How is yours?

Self-esteem, or how much you value the person you are, greatly influences how you live your life. Individuals with a positive sense of themselves are more likely to seek promotions and less likely to interpret "constructive criticism" as a personal attack. People with high self-esteem are more willing to try new things, to enjoy a satisfying social life. They realize that their worth is not determined by externals such as material possessions, occupation, appearance, or what others think of them.

On the other hand, people with low self-esteem are more likely to feel devastated when they make an error. They tend to reject new challenges, believe that they are undeserving, and avoid meeting new people. People with low self-esteem tend to be "oversensitive" and over-critical of themselves. All of this results in problems with anxiety and depression, compulsiveness, phobias, addictions or self-destructive behavior.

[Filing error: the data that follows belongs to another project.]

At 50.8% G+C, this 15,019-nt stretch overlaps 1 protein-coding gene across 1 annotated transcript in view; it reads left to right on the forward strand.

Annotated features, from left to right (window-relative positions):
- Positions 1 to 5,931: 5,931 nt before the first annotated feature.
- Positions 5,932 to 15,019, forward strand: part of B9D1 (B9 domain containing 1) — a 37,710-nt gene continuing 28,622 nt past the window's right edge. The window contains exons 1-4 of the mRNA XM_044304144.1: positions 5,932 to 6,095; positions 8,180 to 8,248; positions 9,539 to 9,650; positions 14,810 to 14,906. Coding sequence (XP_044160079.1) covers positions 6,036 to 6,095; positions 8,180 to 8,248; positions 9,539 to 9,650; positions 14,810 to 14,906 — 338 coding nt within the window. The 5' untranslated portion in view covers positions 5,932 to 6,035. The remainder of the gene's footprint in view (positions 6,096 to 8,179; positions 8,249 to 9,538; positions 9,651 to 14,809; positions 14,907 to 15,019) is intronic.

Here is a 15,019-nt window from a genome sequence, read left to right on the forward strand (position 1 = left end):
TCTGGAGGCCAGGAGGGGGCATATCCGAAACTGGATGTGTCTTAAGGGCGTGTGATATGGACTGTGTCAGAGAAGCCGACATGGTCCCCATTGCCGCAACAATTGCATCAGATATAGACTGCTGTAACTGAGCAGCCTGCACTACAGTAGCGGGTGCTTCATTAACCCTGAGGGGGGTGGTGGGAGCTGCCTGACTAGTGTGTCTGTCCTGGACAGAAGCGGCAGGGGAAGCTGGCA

How many if the following statements would apply to you?:

  • I frequently describe myself with negative labels such as "dumb," "unattractive," or "loser"
  • I see more negative than positive qualities in myself
  • I have difficulty accepting compliments
  • When something bad happens, I tend to feel responsible for it
  • I tend to think about what I should have done when things don’t work out
  • I don’t feel comfortable asking for help; I don’t want to be a burden
  • I usually let other people have their way
  • I tend to compare myself to others and usually come up short

If you endorsed one or more of the above items, you may have low self-esteem. How you see yourself in large part determines how others see you. How you treat yourself is mirrored in your interactions with others.

Therapy with a supportive professional can provide a fresh, objective perspective. Improving your communication and social skills, and changing your negative thinking can greatly increase your confidence and provide the tools to build a stronger social support system.